Pharma Industry urges NPPA to invoke Para 19 of DPCO 2013

Drugs with unit dosage value of less than Rs 5.00 should be kept out of price control

NPPA National Pharmaceutical Pricing Authority

Last Updated on December 31, 2023 by The Health Master

The Karnataka Drugs and Pharmaceutical Manufacturers Association (KDPMA) has stressed on the need to invoke Para 19 of DPCO 2013 in order to ensure availability of essential medicines.

Para19: Fixation of ceiling price of a drug under certain circumstances.- Notwithstanding anything contained in this order, the Government may, in case of extra-ordinary circumstances, if it considers necessary so to do in public interest, fix the ceiling price or retail price of any Drug for such period, as it may deem fit and where the ceiling price or retail price of the drug is already fixed and notified, the Government may allow an increase or decrease in the ceiling price or the retail price, as the case may be, irrespective of annual wholesale price index for that year.

Post pandemic, there has been supply chain disruptions leading to shortage as well as huge increase in prices of APIs, packaging materials and excipients used to manufacture essential medicines.

In these extraordinary circumstances, if ceiling prices of these essential medicines are not revised upwards by resorting to Para 19 of DPCO 2013, there might be challenges in ensuring availability of these medicines even in government healthcare centres and Janaushadhi stores, said Harish K Jain, president, KDPMA.

Drugs with unit dosage value of less than Rs 5.00 should be kept out of price control and all efforts should be made to control prices of high value drugs used for cancer, acute cardiac care, nephrology, neurology and rare diseases. This move will greatly benefit the poor patients, he added.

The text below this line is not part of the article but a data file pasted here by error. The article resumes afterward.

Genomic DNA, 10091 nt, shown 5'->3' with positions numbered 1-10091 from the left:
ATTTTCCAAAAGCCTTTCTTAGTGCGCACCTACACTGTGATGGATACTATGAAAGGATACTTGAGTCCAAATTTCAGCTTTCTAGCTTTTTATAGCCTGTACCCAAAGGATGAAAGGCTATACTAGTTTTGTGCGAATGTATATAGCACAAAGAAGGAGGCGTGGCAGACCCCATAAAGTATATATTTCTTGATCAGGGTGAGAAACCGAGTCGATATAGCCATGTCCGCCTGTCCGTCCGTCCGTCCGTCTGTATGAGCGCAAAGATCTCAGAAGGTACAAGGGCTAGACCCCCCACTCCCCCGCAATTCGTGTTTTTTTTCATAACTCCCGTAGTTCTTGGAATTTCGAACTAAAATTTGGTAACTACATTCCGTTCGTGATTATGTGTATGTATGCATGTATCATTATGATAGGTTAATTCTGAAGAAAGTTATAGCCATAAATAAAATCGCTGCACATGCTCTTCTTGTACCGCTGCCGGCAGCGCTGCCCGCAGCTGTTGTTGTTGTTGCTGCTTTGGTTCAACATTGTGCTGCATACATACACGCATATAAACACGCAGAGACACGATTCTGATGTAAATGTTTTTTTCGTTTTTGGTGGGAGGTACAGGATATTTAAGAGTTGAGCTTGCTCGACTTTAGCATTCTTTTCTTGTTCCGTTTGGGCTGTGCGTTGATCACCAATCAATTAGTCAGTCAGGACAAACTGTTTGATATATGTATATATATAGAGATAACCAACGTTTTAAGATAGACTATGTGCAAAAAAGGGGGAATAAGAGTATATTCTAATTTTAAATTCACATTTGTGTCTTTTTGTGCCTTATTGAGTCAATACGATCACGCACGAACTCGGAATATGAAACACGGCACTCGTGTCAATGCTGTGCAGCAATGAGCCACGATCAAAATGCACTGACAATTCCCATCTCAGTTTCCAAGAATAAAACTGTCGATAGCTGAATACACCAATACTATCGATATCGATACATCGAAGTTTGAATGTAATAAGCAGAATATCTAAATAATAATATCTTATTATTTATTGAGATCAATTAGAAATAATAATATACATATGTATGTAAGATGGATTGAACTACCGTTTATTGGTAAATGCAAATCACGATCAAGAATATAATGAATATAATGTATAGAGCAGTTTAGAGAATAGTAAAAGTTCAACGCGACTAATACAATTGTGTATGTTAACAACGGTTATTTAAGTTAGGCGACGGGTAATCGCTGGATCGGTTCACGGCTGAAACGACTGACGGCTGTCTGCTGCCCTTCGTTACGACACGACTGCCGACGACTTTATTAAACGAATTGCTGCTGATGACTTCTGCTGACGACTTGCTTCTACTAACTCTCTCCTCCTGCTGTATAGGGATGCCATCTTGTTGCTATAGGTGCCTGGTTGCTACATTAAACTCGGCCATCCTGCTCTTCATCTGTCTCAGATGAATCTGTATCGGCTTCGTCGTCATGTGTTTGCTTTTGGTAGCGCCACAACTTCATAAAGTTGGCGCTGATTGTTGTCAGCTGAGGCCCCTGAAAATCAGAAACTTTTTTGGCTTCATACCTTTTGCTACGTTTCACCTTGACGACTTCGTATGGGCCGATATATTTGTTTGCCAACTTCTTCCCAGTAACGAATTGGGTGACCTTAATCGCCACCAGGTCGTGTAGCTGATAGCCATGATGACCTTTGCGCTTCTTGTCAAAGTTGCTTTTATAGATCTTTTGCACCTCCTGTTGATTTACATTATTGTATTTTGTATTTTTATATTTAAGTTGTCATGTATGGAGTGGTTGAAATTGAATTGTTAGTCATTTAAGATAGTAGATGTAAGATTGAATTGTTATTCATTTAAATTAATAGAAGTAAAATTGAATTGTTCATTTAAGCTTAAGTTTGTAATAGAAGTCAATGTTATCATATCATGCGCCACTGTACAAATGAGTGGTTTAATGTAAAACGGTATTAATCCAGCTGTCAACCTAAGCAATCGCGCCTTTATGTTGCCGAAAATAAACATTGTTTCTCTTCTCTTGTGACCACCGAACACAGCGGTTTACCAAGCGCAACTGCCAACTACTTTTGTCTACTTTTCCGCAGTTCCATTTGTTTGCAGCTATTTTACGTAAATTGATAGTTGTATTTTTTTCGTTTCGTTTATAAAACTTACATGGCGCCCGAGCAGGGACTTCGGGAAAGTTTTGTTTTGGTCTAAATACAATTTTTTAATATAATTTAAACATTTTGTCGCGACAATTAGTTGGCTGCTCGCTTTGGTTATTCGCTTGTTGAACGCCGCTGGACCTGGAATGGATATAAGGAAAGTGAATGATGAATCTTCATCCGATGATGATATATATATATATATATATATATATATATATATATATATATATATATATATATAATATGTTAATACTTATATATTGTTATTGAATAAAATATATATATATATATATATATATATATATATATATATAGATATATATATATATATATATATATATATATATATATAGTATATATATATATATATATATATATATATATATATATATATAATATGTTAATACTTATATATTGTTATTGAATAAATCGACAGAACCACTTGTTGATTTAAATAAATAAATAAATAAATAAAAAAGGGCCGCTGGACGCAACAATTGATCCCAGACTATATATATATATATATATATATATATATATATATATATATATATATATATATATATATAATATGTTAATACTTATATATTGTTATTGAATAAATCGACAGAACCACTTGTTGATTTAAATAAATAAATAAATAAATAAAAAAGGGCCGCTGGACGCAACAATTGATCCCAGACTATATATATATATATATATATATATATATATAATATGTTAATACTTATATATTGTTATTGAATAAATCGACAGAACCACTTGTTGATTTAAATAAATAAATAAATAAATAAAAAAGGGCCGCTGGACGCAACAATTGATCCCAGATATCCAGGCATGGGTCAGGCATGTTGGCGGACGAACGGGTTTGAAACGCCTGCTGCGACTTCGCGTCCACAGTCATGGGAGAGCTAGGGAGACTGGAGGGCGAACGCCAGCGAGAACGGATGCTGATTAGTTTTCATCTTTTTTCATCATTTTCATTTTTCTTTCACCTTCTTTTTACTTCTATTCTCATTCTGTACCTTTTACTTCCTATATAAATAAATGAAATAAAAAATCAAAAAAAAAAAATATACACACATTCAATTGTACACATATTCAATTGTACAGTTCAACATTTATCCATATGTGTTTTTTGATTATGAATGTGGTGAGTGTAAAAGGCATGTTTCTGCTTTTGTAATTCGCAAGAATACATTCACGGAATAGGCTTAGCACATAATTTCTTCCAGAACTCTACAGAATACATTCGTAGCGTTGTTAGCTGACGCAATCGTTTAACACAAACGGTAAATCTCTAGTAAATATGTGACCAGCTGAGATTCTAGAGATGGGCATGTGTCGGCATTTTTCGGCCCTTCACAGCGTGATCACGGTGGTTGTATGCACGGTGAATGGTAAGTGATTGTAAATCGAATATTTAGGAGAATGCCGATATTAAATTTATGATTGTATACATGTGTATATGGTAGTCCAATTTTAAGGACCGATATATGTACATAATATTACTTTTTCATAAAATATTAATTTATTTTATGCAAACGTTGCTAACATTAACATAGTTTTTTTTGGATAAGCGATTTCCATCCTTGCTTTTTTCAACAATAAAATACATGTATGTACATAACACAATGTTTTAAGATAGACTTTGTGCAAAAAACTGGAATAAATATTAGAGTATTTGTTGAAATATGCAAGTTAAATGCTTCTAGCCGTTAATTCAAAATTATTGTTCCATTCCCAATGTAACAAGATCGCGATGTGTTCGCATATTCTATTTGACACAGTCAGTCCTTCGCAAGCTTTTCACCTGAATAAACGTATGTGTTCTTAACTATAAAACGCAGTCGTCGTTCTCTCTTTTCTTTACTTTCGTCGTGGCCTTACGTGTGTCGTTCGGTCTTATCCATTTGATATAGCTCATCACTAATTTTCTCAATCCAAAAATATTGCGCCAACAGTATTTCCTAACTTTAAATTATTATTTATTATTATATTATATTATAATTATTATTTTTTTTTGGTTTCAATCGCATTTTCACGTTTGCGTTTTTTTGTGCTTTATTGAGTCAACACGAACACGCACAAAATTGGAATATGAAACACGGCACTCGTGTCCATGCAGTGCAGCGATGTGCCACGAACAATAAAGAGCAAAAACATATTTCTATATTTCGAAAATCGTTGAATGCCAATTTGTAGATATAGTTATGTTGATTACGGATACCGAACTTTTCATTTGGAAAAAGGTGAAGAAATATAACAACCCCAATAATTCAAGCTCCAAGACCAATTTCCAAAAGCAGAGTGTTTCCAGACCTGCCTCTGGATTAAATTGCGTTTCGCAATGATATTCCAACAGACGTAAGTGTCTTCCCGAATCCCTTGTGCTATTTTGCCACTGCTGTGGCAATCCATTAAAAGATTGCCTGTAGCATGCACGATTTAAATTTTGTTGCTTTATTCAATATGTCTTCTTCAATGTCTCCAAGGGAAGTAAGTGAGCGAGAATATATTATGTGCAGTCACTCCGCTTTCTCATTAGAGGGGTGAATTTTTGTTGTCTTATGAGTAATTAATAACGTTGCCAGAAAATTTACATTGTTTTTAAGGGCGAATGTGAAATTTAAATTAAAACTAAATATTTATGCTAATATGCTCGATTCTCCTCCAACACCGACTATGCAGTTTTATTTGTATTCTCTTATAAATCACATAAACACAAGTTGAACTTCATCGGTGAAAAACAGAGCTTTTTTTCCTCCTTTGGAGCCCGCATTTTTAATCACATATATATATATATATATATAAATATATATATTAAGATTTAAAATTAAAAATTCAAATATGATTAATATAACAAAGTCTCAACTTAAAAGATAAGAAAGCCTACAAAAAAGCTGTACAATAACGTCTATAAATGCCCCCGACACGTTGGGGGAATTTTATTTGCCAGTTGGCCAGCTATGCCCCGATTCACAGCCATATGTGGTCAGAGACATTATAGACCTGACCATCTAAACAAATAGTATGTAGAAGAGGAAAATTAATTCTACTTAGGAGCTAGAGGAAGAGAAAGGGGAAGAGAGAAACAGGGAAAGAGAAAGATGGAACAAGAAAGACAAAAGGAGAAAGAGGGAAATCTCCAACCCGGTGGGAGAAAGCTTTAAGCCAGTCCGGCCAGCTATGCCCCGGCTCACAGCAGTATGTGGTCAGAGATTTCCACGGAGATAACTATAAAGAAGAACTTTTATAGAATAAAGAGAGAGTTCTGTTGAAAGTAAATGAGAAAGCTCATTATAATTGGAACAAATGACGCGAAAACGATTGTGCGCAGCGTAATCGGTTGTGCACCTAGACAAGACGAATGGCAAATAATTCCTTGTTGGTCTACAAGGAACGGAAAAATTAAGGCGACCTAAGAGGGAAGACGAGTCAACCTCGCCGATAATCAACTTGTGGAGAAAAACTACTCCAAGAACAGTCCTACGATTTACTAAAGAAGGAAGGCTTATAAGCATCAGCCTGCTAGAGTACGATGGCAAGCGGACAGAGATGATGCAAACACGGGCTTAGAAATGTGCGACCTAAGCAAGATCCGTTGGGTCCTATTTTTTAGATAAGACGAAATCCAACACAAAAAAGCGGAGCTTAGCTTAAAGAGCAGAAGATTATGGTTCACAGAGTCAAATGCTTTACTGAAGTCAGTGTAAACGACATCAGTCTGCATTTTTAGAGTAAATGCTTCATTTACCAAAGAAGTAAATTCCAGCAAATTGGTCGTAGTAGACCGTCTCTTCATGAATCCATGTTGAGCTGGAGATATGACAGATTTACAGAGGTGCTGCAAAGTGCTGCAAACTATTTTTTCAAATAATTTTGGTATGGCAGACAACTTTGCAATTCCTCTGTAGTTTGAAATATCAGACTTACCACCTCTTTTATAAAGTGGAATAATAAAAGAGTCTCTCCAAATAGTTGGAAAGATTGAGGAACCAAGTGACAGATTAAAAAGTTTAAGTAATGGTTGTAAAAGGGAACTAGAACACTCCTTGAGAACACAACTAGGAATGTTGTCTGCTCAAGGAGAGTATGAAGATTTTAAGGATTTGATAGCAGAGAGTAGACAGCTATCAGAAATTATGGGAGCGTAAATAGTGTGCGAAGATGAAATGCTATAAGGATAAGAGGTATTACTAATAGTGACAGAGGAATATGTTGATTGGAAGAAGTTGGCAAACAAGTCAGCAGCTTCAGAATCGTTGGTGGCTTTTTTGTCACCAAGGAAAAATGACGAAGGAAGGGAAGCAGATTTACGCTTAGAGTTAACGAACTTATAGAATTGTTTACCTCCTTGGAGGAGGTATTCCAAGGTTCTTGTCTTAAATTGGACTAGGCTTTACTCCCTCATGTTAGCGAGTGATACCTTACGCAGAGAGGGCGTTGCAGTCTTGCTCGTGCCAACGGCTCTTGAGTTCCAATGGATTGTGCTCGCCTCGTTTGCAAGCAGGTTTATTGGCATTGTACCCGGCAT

Stating that Indian pharma with its manufacturing prowess ensured prices of antibiotics like ciprofloxin which was Rs 35 per tablet over five decades ago to be clamped down to Rs. 1.50 per tablet with its high quality, good manufacturing practices, Jain noted that there was a need to replicate this for most high priced antibiotics among other life style disorder medicines which are being commonly prescribed now.

Highlighting pharma manufacturers initiative to Make in India, Jain at an event organized by the PMRU Society of the Karnataka Drugs Control department as part of the Union government’s Azadi Ka Amrit Mahotsav said “From a 100% importer of medicines, today we export to around 200 countries.

Our market has seen shift from being MNC dominated to be led by domestic players making medicines accessible not just to patients across India, but also to the world.

Even for Africa’s dreaded diseases like malaria and AIDS, Indian pharma made available high quality, safe, efficacious and affordable drugs to its patients.

This was possible with the patent policies of the Central government in the 70s and 80s which enabled Indian pharma not just to grow in size but reduce prices of ciprofloxacin, ofloxacin, plavix among other life-saving drugs.

Even during the ongoing C-19 pandemic, since the last 18 months Indian pharma ensured easy availability of non-C-19 medicines.”

Therefore, currently prices of essential medicines to Indian patients are amongst the lowest globally and available easily. Indian pharma is focused to improve process efficiency & supply chain to decrease cost and facilitate large scale manufacture, he stated.

Indian pharma strictly adheres to DPCO 2013 for schedule and non schedule products even though there is no cap on input prices. Essential medicines prices have remained consistent for the last 5 years.

Competition keeps prices low. Companies regularly invest to upgrade production plants to seek global certified quality standards and still maintain the same prices.

“However maintaining prices especially for essential scheduled drugs is a challenge making its availability for state and central government medical supplies, Janaushadhi and trade unless prices are revised upwards invoking Para 19 of DPCO 2013.” said Jain.

National Pharmaceutical Pricing Authority (NPPA)

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